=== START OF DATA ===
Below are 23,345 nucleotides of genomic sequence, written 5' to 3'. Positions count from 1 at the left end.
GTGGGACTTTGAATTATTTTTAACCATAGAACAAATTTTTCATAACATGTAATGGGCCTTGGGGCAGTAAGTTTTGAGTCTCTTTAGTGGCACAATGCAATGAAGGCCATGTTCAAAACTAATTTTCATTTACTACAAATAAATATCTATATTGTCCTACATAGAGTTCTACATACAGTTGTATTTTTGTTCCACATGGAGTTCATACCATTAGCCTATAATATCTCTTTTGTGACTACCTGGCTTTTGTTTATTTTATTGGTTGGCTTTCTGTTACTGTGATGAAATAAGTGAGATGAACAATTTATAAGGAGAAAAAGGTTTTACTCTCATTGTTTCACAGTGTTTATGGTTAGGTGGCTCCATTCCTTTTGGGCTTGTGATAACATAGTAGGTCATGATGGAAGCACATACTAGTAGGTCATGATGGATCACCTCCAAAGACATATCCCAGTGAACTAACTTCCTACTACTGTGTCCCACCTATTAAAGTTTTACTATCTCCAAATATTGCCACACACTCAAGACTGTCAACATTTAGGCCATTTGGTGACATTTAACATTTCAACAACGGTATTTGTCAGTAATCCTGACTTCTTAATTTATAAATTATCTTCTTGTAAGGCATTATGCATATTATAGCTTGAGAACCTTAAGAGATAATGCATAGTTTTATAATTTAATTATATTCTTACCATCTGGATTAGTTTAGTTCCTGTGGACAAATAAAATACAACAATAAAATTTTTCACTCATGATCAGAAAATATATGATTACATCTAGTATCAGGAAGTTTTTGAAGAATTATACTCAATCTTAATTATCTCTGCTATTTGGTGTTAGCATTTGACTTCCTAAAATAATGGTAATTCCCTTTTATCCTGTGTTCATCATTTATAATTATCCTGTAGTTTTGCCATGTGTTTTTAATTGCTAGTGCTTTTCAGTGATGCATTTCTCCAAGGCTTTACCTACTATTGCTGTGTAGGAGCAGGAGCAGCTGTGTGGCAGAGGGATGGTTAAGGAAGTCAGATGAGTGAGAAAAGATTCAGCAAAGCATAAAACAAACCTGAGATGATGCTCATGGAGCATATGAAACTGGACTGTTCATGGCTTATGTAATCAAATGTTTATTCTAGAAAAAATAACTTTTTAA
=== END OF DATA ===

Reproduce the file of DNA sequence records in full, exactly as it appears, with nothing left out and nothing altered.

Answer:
Below are 23,345 nucleotides of genomic sequence, written 5' to 3'. Positions count from 1 at the left end.
GTGGGACTTTGAATTATTTTTAACCATAGAACAAATTTTTCATAACATGTAATGGGCCTTGGGGCAGTAAGTTTTGAGTCTCTTTAGTGGCACAATGCAATGAAGGCCATGTTCAAAACTAATTTTCATTTACTACAAATAAATATCTATATTGTCCTACATAGAGTTCTACATACAGTTGTATTTTTGTTCCACATGGAGTTCATACCATTAGCCTATAATATCTCTTTTGTGACTACCTGGCTTTTGTTTATTTTATTGGTTGGCTTTCTGTTACTGTGATGAAATAAGTGAGATGAACAATTTATAAGGAGAAAAAGGTTTTACTCTCATTGTTTCACAGTGTTTATGGTTAGGTGGCTCCATTCCTTTTGGGCTTGTGATAACATAGTAGGTCATGATGGAAGCACATACTAGTAGGTCATGATGGATCACCTCCAAAGACATATCCCAGTGAACTAACTTCCTACTACTGTGTCCCACCTATTAAAGTTTTACTATCTCCAAATATTGCCACACACTCAAGACTGTCAACATTTAGGCCATTTGGTGACATTTAACATTTCAACAACGGTATTTGTCAGTAATCCTGACTTCTTAATTTATAAATTATCTTCTTGTAAGGCATTATGCATATTATAGCTTGAGAACCTTAAGAGATAATGCATAGTTTTATAATTTAATTATATTCTTACCATCTGGATTAGTTTAGTTCCTGTGGACAAATAAAATACAACAATAAAATTTTTCACTCATGATCAGAAAATATATGATTACATCTAGTATCAGGAAGTTTTTGAAGAATTATACTCAATCTTAATTATCTCTGCTATTTGGTGTTAGCATTTGACTTCCTAAAATAATGGTAATTCCCTTTTATCCTGTGTTCATCATTTATAATTATCCTGTAGTTTTGCCATGTGTTTTTAATTGCTAGTGCTTTTCAGTGATGCATTTCTCCAAGGCTTTACCTACTATTGCTGTGTAGGAGCAGGAGCAGCTGTGTGGCAGAGGGATGGTTAAGGAAGTCAGATGAGTGAGAAAAGATTCAGCAAAGCATAAAACAAACCTGAGATGATGCTCATGGAGCATATGAAACTGGACTGTTCATGGCTTATGTAATCAAATGTTTATTCTAGAAAAAATAACTTTTTAA